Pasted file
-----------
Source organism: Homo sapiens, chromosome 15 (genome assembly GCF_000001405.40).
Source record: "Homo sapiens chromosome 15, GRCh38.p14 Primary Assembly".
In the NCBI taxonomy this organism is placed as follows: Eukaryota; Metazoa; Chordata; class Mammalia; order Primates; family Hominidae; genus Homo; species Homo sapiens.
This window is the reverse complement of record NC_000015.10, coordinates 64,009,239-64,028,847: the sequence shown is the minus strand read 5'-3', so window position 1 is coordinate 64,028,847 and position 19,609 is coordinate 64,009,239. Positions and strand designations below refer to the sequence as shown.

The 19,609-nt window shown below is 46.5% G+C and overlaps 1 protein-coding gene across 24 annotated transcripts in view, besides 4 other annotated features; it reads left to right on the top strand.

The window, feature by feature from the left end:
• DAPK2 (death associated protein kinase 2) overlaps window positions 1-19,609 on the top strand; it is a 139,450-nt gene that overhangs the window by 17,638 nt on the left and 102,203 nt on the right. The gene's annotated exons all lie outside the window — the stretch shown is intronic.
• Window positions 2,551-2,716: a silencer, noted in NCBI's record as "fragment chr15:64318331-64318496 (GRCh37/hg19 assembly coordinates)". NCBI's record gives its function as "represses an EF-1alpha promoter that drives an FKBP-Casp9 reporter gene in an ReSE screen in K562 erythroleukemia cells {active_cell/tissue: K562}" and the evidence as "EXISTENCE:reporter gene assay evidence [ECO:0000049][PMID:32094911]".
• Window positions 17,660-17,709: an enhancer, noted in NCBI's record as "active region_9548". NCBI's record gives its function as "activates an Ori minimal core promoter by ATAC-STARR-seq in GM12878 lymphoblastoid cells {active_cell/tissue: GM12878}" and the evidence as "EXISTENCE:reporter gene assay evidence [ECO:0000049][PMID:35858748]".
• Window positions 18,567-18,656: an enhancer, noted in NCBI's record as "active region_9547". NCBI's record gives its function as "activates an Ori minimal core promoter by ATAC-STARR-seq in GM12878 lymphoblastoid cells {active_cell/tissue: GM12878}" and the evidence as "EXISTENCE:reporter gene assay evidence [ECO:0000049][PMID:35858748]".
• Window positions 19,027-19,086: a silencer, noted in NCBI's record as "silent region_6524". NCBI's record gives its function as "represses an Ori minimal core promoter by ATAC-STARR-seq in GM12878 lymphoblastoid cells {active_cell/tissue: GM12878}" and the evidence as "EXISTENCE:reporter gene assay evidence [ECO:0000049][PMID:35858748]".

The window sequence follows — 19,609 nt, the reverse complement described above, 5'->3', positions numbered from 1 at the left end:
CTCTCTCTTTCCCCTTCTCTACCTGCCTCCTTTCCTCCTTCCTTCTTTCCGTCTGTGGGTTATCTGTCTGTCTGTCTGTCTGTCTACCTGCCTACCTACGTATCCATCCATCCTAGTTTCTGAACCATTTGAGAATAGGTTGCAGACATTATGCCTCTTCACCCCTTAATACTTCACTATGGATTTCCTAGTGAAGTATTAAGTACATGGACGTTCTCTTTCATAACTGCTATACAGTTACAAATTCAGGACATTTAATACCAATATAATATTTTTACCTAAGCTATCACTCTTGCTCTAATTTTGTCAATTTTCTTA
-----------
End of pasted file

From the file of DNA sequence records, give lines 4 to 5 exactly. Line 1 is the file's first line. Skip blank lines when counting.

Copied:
This window is the reverse complement of record NC_000015.10, coordinates 64,009,239-64,028,847: the sequence shown is the minus strand read 5'-3', so window position 1 is coordinate 64,028,847 and position 19,609 is coordinate 64,009,239. Positions and strand designations below refer to the sequence as shown.

The 19,609-nt window shown below is 46.5% G+C and overlaps 1 protein-coding gene across 24 annotated transcripts in view, besides 4 other annotated features; it reads left to right on the top strand.